The plastic waste challenge

Keith Davidson at Mills & Reeve and Colin Morgan at ADAS (part of RSK) look at the emerging EU and UK strategies on curbing plastic waste, the proposed ban on single-use plastics  and the implications for the food industry.

The environmental consequences of a throw-away culture

Single-use plastic bags are only used for a few minutes, yet it takes hundreds of years from them to degrade.

Plastic packaging helps ensure food safety and reduces food waste, however the qualities  of being tough and long-lasting are also a disaster for the environment.

  • Plastics production and incineration of plastic waste gives rise globally to approximately 400 million tonnes of CO2 a year
  • 12 million tonnes of plastic ends up in our oceans every year killing sea turtles, seals, whales , birds and fish
  • Microplastic enters the food chain and plastics have recently been detected in humans, following wider findings in foodstuffs, most notably marine organisms.

Chancellor Philip Hammond wants to make the UK a leader in “tackling the scourge of plastic”, however how do UK standards stack up against EU requirements?

Tackling the plastic problem

The table below shows that the UK is currently lagging behind in a number of areas

European Union

 

United Kingdom

Recyclable plastic

 

EU Plastics Strategy – January 2018

 

All plastic packaging to be recyclable by 2030

 

UK 25 Year Environment Plan – January 2018; Position paper released on 19th December 2018 on range of measures and approaches to be in the Environment Bill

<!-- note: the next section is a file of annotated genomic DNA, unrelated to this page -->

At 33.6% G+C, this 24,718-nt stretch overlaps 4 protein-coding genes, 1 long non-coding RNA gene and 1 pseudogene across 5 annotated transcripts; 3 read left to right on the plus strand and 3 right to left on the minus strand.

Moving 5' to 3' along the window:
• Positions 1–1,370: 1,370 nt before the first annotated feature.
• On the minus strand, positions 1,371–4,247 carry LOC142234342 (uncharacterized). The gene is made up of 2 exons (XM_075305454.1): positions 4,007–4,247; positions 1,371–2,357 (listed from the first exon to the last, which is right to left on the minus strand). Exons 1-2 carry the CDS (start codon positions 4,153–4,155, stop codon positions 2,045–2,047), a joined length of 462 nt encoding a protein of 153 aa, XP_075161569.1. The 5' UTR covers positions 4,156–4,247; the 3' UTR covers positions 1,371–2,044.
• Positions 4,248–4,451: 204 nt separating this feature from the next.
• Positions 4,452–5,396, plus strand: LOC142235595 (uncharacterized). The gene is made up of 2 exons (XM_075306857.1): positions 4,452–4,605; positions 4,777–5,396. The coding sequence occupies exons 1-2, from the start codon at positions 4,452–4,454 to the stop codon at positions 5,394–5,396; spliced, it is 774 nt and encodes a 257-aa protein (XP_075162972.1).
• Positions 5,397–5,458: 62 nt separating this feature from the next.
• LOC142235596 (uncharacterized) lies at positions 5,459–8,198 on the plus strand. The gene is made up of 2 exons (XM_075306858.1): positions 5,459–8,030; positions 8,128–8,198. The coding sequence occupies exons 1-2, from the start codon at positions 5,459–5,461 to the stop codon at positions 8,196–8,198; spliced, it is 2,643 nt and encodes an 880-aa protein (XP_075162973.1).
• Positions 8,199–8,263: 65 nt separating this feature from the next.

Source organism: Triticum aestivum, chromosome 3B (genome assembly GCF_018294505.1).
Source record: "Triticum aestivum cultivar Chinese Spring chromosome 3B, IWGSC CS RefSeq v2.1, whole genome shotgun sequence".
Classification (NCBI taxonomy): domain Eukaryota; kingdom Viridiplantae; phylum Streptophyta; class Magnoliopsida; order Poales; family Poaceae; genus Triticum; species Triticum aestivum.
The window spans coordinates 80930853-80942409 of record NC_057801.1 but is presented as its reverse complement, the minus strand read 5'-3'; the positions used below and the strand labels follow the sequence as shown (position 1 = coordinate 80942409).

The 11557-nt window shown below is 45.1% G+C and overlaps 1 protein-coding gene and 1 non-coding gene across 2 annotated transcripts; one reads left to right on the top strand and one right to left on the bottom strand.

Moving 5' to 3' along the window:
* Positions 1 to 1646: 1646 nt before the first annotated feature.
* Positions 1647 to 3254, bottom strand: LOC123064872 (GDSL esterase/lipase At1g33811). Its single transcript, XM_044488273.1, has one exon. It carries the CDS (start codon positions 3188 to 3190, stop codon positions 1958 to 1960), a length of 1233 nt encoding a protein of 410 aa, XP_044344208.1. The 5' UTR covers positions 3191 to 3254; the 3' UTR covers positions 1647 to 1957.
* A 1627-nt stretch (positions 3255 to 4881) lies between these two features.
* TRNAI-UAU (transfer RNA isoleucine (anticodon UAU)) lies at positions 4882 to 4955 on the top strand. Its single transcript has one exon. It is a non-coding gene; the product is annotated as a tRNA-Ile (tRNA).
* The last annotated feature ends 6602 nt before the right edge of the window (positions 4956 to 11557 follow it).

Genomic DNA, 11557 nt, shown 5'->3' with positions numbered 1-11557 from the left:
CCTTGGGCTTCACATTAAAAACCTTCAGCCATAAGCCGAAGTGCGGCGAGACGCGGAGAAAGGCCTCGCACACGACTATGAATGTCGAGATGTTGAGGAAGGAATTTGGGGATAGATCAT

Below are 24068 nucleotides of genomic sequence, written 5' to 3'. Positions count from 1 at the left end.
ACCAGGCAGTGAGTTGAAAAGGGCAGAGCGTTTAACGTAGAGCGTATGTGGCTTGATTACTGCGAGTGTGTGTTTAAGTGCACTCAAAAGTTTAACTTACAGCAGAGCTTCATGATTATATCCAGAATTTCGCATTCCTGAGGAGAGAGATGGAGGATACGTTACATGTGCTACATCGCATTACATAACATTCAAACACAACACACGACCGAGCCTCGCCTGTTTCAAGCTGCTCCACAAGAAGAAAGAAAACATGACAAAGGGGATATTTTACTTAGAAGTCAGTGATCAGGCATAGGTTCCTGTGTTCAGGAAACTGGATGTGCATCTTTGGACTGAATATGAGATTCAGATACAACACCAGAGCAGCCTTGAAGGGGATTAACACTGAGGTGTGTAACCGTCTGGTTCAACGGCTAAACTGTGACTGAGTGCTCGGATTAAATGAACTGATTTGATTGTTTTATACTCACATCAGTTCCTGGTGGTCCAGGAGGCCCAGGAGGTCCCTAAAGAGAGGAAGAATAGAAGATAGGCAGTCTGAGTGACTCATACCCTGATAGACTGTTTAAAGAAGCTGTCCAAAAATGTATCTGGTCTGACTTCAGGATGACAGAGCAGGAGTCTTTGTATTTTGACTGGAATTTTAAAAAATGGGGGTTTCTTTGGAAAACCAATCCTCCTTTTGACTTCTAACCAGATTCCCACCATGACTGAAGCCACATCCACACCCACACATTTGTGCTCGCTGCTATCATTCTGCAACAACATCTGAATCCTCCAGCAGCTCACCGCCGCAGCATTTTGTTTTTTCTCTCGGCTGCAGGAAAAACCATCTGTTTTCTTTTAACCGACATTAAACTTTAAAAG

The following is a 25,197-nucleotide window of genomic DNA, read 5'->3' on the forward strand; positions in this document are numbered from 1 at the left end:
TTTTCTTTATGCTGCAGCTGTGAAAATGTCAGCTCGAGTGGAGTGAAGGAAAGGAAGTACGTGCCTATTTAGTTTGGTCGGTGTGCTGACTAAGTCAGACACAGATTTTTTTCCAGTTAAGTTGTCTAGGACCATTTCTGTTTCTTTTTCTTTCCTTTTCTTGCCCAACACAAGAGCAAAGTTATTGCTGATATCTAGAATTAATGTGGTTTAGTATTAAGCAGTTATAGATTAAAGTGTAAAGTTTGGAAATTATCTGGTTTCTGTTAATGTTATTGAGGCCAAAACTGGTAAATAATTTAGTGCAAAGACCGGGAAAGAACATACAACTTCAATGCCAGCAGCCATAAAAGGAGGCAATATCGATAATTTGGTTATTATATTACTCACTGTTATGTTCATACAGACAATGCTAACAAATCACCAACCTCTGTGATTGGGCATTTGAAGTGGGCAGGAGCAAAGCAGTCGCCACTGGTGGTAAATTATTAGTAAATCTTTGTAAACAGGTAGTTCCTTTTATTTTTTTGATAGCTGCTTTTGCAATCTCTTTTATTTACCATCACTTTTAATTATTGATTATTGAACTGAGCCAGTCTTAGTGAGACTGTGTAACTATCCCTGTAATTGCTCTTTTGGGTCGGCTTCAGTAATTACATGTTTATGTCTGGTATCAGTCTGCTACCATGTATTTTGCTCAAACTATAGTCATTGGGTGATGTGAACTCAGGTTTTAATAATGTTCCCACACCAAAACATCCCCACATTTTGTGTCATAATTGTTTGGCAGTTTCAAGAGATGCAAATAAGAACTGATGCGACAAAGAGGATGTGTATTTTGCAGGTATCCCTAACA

Less stringent. Zero avoidance plastics by 2042

 

Plastic recycling targets

 

EU Circular Economy Package – July 2018

 

55% of plastic packaging should be recycled by 2030

 

No consultation or legislation yet

 

Defra has confirmed that post-Brexit the UK will be adopting the same standards

Single-use bags

 

EU Plastic Carrier Bag Directive – April 2015
 

Member States can choose to either ban shops from giving away free bags or come up with measures to ensure that buy the end of 2019, their citizens use no more than 90 such bags a year and 40 a year by 2026

 

The Single Use Carrier Bags Charges (England) Order 2015 – October 2015

 

Supermarkets must charge 5p on all single-use plastic carrier bags. Shops with less than 250 employees are exempt from the UK charging scheme, although they can chose to participate voluntarily. Proposal to increase to 10p and extend to small retailers

 

Single-use plastic products

 

Directive to Ban Single-Use Plastic Products – approved by the European Parliament on 24 October 2018

 

Ban by 2021 on single-use plastic cotton buds, cutlery, plates, straws and stirrers.

Significant controls on food containers, cups for beverages and beverage containers. 90% of plastic bottles to be recycled by 2025

 

The Government issued a consultation/ call for evidence on single-use plastic waste and in August 2018 published the responses – Tackling the plastics problem.

 

The new Resources & Waste Strategy consultation was launched by the UK Government on 18th December 2018 and has wide ranging measures to tackle waste and packaging challenges.

Tax on plastic recycling

 

The EU in November 2018 said that “It is essential that more recycled plastics find their way in to new products” (Commission VP Frans Timmermans). 10 million tonnes of recycled plastics need to be used In new products solid in the EU block by 2025. In October 2018 the EU lawmakers voted to ban 10 single-use plastics which have readily alternatives by 2021.